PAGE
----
The surprising news of Ray Allen's defection from the Boston Celtics to their recent rival the Miami Heat was reported late last week, but what does this mean for both teams involved? Early on in free-agency it looked like a sure thing that Allen would re-sign with the Boston Celtics. But obviously Allen was unhappy with the situation in Boston and the constant love he received from Miami and it's players made an impression on him that he couldn't ignore. A number of reasons have been speculated over and blamed for this decision and Allen's apparent discontent within the Celtics organisation. An alleged fued with Rajon Rondo has even surfaced amid all the speculation and rumors, surprising and shattering many Boston fans worldwide. The reason of Allen's move is still up for debate, but really in Miami they won't care one bit. [caption id="attachment_8961" align="alignright" width="200"] How will teams defend James and Wade with Allen spreading the floor now?[/caption] In their point of view, it doesn't matter why Allen decided to leave Boston, it just matters that he did. And I don't think they could hope for anything more (at the money they can offer) then what they will get in Allen. Allen seems to be a perfect fit in this Miami line-up. They need three-point shooting and he just happens to be the greatest three-point shooter of all time. Miami's outside threats came up big in the Finals this year and clearly showed the competition what a good three-point shooter can do on this team. Defenders and coaches are so worried about the speed and athleticism inside the key of James, Wade and Bosh, that the other two players on the court seem to be wide open a majority of the time. Allen brings an interesting new facet to Miami's arsenal. When Allen starts shooting the lights out, what are opposition teams going to do? Are they going to stop doubling Wade or James? Or are they going to defend Allen and leave a defender on an island against James? There seems to be no correct answer and this is certainly a question that opposition coaches would have preferred to never face. Allen doesn't lack experience in the big games either, which should come in handy when the Playoffs come around next season. Although Miami is by no means in desperate need of experience, but it can never hurt having someone with Finals experience on your side. It makes me wonder, however, what will happen to Mike Miller now? We all know about the serious injuries that he has carried throughout the last few seasons. It got to the point where he had to lie on the sidelines, unable to sit on the bench with his teammates. The most likely outcome looks like retirement for Miller, unless he desperately seeks a second championship and is happy spending less time on the court in the process. Allen's presence could even give him the rest he needs during the year in order to play another season out. So where does this leave Boston? While Allen is a veteran who was widely loved and admired in Boston due to his role in their recent championship, in reality it doesn't hurt them in any serious way. They have swapped Allen for the player with the game most similar to his in the NBA, ex Dallas Maverick Jason Terry. Terry is fourth on the NBA's all time 3-point scoring list, while Allen sits first, a clear example that they hold exactly the same potent weapon. They also had a fantastic draft, picking up Sullinger, who holds fantastic potential and was an absolute steal at that stage of the draft. This leaves Boston in a stronger position then last year and they will no doubt heavily contend for the title once again. One thing is certainly clear about this trade. Miami again will be under the spotlight and every performance of Allen's will now be scrutinized more than ever before.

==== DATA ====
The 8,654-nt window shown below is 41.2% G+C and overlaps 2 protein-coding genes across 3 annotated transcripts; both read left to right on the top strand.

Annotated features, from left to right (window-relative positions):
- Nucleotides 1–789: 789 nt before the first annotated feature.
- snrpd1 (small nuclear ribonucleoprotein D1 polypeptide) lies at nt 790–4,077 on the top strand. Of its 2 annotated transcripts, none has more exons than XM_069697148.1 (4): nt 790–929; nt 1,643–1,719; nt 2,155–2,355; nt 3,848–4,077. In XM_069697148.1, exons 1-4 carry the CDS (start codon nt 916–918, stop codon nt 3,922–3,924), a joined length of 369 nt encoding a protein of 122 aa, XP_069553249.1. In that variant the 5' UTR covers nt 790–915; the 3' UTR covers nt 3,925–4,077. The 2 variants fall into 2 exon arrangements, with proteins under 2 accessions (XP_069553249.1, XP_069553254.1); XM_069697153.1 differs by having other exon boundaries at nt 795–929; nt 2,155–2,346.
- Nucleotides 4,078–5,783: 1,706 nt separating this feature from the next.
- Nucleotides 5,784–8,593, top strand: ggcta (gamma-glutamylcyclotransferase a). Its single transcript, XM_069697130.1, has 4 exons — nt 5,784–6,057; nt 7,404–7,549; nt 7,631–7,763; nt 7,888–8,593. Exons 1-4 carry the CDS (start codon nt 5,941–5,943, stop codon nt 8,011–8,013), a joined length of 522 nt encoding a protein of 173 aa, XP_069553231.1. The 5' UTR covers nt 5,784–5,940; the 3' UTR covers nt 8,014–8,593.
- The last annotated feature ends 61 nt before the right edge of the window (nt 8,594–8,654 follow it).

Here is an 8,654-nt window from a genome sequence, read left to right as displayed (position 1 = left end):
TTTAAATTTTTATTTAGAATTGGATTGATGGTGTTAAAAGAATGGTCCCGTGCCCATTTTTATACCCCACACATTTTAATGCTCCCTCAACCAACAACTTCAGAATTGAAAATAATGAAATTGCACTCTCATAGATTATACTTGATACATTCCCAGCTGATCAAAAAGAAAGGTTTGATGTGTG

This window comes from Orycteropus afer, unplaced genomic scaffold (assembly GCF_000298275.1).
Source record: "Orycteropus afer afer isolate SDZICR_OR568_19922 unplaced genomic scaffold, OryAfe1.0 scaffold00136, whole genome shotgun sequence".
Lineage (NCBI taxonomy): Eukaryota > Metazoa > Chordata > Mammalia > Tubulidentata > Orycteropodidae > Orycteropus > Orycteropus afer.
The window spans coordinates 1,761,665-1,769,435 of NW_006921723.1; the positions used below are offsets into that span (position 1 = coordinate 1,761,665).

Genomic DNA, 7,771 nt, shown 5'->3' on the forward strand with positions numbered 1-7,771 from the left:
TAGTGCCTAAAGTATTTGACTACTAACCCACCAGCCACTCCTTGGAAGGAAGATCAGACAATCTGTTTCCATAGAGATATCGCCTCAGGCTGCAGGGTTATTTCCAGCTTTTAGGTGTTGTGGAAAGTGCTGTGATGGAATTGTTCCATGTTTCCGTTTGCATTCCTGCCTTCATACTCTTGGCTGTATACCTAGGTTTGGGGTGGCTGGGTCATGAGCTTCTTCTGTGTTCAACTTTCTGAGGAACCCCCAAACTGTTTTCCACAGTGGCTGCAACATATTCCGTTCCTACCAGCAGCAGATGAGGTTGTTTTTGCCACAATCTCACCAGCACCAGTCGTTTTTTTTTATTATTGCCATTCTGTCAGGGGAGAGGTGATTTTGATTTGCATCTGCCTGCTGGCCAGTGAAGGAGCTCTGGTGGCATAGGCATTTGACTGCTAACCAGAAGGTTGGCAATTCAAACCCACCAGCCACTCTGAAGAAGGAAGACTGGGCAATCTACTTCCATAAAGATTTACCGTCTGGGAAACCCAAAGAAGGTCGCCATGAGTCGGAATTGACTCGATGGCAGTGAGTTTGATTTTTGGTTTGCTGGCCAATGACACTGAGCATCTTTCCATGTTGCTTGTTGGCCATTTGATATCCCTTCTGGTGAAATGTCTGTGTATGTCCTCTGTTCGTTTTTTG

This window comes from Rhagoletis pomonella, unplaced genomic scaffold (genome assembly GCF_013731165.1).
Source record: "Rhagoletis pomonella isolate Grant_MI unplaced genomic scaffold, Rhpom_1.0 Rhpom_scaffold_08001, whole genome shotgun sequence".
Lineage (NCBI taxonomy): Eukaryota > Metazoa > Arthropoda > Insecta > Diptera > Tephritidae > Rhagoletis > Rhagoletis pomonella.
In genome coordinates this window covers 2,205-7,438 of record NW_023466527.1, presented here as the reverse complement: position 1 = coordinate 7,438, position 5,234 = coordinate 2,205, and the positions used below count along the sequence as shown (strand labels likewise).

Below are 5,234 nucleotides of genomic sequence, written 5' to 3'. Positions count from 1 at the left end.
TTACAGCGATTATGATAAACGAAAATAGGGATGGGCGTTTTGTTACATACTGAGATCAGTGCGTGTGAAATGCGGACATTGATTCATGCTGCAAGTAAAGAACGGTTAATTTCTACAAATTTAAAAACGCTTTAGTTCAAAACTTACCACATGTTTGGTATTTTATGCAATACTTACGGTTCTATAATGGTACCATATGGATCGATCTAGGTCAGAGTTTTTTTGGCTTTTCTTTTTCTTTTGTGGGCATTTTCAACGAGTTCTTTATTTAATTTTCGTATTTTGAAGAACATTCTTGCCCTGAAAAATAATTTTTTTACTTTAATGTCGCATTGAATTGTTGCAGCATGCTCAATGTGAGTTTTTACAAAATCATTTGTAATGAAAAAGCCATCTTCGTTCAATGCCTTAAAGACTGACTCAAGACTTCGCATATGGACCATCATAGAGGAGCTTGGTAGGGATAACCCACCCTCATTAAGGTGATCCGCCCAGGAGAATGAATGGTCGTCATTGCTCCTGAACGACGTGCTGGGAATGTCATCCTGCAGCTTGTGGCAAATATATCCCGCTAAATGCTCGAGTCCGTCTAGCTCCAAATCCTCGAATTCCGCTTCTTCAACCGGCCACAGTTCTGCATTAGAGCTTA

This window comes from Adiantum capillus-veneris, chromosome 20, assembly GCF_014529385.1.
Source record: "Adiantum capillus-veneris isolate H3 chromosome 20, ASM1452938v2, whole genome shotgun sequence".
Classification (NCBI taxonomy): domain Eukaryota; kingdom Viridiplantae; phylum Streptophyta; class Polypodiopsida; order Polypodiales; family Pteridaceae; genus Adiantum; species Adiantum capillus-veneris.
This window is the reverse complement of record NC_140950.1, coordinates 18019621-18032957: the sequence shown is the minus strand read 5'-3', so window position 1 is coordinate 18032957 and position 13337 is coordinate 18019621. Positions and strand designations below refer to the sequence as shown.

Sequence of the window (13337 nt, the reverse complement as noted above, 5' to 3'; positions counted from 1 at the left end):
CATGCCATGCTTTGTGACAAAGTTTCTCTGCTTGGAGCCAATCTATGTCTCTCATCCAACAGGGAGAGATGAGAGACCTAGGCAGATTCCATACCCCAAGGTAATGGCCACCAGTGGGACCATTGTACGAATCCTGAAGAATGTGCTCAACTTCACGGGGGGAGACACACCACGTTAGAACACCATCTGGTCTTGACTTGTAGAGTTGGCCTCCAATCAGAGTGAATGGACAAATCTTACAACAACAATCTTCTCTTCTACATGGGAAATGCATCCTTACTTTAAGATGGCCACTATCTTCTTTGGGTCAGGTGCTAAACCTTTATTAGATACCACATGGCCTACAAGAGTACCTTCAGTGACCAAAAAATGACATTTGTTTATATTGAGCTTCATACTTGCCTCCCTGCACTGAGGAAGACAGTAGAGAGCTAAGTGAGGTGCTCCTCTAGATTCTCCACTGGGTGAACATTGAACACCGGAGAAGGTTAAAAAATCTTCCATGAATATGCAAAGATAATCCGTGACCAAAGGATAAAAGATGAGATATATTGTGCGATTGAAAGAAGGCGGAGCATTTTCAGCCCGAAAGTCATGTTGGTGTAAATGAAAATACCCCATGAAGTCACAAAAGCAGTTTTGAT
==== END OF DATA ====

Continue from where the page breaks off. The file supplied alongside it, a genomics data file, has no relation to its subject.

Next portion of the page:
How do you think he will fit into this Miami team? Is another championship on the way to South Beach? Photo Credits: (top) www.jordansdaily.com (inset) www.washingtonexaminer.com